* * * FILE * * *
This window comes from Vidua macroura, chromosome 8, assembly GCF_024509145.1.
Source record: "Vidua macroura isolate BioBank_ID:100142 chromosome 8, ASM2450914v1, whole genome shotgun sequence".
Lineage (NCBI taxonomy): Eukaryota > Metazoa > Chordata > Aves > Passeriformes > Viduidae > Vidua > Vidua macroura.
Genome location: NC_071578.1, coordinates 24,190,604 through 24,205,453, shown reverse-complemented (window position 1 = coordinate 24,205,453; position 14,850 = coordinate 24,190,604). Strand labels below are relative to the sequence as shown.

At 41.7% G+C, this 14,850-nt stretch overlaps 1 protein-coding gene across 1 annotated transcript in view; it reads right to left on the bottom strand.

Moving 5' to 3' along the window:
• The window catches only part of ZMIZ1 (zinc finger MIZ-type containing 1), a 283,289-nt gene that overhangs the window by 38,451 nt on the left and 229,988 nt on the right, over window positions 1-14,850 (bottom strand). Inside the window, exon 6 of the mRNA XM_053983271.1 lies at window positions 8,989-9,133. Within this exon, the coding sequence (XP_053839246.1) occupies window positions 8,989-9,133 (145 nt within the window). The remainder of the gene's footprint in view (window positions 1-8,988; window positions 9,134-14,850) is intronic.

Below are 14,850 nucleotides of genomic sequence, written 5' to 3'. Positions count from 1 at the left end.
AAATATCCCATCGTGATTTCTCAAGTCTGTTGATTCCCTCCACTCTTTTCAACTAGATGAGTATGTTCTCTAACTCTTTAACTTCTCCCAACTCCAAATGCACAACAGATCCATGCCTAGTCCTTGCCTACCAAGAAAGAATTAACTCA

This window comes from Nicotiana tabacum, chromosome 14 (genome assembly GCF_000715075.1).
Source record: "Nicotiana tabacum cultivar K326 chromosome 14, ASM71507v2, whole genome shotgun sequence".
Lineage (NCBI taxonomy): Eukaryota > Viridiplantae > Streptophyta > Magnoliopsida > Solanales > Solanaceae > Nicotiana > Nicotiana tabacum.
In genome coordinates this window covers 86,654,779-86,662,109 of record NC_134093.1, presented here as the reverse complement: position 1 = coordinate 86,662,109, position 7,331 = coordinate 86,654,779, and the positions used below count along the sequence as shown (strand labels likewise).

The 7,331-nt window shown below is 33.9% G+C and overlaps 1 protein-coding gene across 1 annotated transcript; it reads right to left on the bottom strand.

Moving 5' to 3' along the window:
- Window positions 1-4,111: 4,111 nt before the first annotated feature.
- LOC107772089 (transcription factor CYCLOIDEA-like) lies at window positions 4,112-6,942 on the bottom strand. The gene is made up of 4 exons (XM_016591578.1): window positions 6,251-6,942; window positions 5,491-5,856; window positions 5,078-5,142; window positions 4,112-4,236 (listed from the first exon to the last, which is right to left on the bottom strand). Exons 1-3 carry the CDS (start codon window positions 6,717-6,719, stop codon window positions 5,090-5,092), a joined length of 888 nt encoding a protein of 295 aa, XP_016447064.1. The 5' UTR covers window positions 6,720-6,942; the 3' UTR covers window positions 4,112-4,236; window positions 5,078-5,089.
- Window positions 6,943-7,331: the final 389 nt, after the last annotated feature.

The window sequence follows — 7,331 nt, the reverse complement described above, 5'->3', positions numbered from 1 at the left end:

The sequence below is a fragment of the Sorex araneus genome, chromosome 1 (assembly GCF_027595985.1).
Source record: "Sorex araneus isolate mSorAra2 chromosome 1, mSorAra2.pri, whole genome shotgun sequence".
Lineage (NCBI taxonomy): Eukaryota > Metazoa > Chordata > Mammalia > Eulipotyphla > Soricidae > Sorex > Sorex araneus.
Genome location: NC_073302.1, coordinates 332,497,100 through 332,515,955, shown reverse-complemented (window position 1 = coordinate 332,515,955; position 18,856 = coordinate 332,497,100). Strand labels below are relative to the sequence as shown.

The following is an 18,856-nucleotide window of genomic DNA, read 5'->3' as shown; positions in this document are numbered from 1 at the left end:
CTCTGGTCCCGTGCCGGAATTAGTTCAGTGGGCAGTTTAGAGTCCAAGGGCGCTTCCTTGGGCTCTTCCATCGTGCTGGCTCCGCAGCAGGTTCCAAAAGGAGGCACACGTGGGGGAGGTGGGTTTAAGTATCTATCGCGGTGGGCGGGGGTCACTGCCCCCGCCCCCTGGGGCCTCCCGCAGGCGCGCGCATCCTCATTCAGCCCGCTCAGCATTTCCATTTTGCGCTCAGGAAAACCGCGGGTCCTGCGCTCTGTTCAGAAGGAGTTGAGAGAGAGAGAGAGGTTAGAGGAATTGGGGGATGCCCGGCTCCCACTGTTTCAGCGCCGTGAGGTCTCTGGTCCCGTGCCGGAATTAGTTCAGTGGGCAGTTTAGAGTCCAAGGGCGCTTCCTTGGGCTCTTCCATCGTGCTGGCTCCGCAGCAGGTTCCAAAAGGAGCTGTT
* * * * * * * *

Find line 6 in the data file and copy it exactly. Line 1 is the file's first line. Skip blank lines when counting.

Moving 5' to 3' along the window: